Try to understand the motives governing your decisions and act (or don't act) accordingly. If your actions are about to be driven by extreme emotions such as fear, panic or excitement – stop immediately and reevaluate the situation. Otherwise you'll end up belonging to the FOMO buyer/panic seller club aka the money losers. If you want to stay on the earning side long term, you must keep your head cool and think clearly.
Day trading is probably not for you. Consider this: evidence in neuroscience research shows that we are a loss-averse species. For this we should thank our stone age ancestors who had barely enough food, shelter and belongings to survive in a very adverse world. Losing even a little of what they had meant their existence was in jeopardy. This explains why contemporary humans prefer avoiding financial loss to making financial gain. Neuroscientists claim that losing money activates the same area of the brain that responds to mortal danger. This is why in order to do day trading you must have A LOT of self-control and balls of steel – there are many ups and downs during a single day. It drains you emotionally, you end up being addicted to adrenaline, your fiancée hates it, and the hodlers will probably outperform you in the long run anyway.
Volatility is your friend. Over time BTC volatility makes the coin stronger, not weaker. While wild swings in price makes BTC almost impossible to use as a currency, volatility is good from the financial asset point of view. Traders and investors dealing with BTC get used to huge and sudden price hikes and dips. Unlike for any 'stable' stock of any prominent multinational corporation, even substantial and unexpected shocks will not undermine the confidence in BTC. BTW, best of luck to everyone planning to short BTC. 🙂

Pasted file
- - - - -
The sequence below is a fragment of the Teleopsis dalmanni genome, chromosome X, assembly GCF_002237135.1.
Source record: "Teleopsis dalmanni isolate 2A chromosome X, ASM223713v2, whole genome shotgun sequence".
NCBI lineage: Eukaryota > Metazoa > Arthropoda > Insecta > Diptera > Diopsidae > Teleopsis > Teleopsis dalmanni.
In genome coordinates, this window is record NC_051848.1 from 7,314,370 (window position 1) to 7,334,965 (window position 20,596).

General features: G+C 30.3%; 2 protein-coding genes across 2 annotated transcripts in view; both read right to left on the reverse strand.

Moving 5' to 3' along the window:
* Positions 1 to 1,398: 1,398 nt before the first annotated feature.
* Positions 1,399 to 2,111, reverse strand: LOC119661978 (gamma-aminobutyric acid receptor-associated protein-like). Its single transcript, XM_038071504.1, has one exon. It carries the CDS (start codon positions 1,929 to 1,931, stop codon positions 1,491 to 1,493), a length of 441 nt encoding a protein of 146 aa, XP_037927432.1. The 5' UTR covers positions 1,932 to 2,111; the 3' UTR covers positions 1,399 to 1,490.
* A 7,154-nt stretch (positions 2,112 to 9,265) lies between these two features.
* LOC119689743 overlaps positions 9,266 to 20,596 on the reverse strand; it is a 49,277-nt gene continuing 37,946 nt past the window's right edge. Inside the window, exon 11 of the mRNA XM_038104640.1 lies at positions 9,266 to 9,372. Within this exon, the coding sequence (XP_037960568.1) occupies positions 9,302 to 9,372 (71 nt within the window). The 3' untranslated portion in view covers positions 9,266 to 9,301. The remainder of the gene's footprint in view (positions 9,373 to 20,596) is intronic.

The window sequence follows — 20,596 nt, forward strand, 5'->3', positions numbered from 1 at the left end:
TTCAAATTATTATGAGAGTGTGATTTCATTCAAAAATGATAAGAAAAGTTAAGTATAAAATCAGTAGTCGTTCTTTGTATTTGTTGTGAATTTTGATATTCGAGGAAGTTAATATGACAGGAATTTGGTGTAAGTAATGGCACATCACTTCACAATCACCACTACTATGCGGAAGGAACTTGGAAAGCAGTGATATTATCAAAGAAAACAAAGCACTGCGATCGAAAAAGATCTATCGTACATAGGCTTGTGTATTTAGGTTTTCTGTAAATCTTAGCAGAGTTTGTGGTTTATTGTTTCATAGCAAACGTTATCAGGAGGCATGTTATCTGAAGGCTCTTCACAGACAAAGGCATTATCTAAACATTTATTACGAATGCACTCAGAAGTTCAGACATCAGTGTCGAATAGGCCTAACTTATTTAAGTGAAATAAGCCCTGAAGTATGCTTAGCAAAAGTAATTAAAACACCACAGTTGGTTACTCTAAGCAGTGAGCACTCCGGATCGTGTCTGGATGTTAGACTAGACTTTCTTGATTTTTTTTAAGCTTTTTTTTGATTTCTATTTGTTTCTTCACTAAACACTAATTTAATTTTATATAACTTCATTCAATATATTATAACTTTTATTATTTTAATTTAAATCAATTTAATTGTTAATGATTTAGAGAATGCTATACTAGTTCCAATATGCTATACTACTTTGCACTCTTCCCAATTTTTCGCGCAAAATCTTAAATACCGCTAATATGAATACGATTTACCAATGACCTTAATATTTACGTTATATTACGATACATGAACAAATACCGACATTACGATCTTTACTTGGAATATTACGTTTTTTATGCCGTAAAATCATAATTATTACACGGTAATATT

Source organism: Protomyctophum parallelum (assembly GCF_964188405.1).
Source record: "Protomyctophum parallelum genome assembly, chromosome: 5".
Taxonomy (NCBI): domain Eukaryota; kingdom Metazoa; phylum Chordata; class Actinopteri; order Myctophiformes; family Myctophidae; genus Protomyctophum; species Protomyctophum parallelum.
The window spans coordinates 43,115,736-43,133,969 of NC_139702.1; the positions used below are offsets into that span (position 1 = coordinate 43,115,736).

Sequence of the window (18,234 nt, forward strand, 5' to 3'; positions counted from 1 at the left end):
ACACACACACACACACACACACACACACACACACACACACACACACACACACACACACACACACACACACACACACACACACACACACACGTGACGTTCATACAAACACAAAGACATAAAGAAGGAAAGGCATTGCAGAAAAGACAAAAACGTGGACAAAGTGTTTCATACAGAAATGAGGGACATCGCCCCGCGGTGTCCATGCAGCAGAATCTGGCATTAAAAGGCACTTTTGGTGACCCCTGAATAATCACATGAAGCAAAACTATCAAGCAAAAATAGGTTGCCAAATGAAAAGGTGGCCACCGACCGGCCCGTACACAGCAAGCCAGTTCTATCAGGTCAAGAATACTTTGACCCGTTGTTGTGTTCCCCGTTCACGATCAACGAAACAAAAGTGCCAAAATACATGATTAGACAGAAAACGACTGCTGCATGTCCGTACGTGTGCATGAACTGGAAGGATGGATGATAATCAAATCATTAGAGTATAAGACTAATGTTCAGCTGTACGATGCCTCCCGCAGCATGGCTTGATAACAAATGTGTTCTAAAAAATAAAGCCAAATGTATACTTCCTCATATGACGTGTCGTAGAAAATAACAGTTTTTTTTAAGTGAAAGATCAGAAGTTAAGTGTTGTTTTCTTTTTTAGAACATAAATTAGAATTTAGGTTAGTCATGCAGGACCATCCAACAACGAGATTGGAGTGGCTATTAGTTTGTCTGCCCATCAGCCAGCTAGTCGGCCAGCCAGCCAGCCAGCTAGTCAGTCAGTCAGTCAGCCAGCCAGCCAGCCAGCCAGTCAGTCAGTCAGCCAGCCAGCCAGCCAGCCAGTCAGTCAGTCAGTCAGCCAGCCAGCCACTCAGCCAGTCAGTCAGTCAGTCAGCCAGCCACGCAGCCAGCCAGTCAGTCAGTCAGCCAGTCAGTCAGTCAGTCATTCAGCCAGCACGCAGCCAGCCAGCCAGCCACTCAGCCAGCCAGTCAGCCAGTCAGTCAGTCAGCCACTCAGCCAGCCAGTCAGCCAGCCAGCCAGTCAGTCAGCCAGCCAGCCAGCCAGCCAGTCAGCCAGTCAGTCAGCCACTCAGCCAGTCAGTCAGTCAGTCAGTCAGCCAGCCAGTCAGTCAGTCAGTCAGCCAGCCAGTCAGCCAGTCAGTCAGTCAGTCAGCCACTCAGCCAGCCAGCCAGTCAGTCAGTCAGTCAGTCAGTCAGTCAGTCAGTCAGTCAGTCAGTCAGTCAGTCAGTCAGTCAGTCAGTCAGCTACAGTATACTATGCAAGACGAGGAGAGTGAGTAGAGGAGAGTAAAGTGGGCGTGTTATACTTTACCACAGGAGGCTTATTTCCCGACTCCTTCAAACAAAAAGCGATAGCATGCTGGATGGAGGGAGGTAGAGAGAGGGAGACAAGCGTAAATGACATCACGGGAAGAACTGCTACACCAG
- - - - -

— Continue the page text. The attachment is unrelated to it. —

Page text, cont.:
Make small mistakes, learn from them, get wiser, err less. In your childhood days, you needed the experience of burning your hand with fire so that for the rest of your life you wouldn't need to think about the painful experience. That information is now hardwired in your brain and helps you to avoid getting harmed. If you've just started trading crypto, expect to make mistakes and prepare to learn from them. It's only after you get into FOMO, get panicked big time, take too big a risk, get out too early only to jump in at the worst possible time, ONLY and ONLY then you'll start to improve.